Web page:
Program seeks Council approval for an initiative titled “Optimizing the Health of Children and Adolescents with Perinatal HIV Exposure.” The number of children exposed to HIV and antiretroviral therapy (ART) in utero and during breastfeeding who are uninfected (HEU) will continue to increase from the estimated 15.9 million children in 2021. Furthermore, an increasing number of these children are now growing into adolescence (13–18 years of age) and young adulthood (18–21 yearsof age). A number of studies indicate that children who are HEU are at increased risk for preterm delivery, mortality, infectious morbidity, immune abnormalities, and impaired growth. Delays in cognitive, motor, language and neurodevelopment have been reported in early childhood. In addition, there is a disproportionate impact of other exposures, psychosocial and structural factors, and social determinants of health inequalities on the children and youth growing up in an environment affected by HIV.
The goal of this initiative is to understand the milieu of factors contributing to the health outcomes of populations who are HEU, including social determinants, inequitable access to services, stigma, structural inequalities, exposures toother infectious diseases or environmental factors, and exposures to new ART regimens. Innovative approaches to understand the long-term impact over the life course will allow for better identification of those in need of and development of early opportunities for prevention and treatment.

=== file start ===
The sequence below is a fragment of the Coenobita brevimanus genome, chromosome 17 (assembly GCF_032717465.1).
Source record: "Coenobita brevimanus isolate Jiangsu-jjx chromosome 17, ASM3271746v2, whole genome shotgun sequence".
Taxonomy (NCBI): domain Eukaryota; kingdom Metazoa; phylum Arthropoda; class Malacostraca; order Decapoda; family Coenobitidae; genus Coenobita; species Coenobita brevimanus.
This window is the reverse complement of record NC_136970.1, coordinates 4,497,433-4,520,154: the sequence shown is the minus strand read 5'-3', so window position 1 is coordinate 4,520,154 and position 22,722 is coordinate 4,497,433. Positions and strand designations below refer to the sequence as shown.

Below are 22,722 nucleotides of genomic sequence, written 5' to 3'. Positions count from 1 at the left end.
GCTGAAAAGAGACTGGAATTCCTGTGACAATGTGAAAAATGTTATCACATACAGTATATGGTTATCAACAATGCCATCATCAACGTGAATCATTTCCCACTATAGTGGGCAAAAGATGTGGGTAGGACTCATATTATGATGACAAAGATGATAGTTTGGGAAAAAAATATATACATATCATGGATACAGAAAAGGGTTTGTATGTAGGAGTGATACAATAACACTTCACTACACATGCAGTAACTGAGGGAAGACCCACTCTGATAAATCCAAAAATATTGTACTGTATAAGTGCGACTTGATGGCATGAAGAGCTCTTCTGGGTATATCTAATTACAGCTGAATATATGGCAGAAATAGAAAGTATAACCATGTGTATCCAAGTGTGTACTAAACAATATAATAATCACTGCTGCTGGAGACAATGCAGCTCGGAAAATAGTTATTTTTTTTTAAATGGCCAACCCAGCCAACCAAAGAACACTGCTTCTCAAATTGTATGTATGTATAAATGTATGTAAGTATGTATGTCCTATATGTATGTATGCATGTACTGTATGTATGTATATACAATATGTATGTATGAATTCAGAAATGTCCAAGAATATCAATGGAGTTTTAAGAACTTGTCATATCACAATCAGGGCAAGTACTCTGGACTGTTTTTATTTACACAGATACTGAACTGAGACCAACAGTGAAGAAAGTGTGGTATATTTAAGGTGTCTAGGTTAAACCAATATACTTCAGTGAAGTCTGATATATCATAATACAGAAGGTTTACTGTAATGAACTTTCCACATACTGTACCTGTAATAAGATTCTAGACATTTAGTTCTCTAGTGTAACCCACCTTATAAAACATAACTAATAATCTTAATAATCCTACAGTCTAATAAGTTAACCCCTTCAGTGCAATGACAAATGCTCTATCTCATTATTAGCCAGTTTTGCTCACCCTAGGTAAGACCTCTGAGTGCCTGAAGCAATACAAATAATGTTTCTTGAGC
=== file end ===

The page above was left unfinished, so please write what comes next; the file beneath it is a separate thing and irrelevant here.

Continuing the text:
This proposed concept aligns with the NICHD Strategic Plan Themes 3: Setting the Foundation for Healthy Pregnancies and Lifelong Wellness, Strategic Plan Theme 4: Improving Child and Adolescent Health and the Transition to Adulthood, and Strategic Plan Cross-Cutting Topics: Disease Prevention, Global Health, Health Disparities, Infectious Disease.
This proposed concept aligns with the Office of AIDS Research and MPIDB research priorities of a) reducing the incidence of HIV/AIDS infections b) HIV-associated comorbidities, coinfections, and complications and c)Cross-Cutting Areas.
[Previously, we funded 5 awards that have supported epidemiology research of large cohorts of children who are HEU in Botswana, Kenya, Malawi, South Africa, and Zimbabwe, and substantially expanded our understanding of health in these populations include growth and nutrition, hearing, mental health, cognition, academic achievement, and cardiovascular fitness. However, much remains to be done to improve our understanding of the development of immune system early in life and how it contributes to susceptibility to infections in adolescence and young adulthood, maternal co-infections with HIV specifically CMV which alters immune responses to make both the pregnant person and infant more susceptible to other infections, and reproductive health outcomes in populations who are HEU.]
Maternal and Pediatric Infectious Disease Branch (MPIDB)
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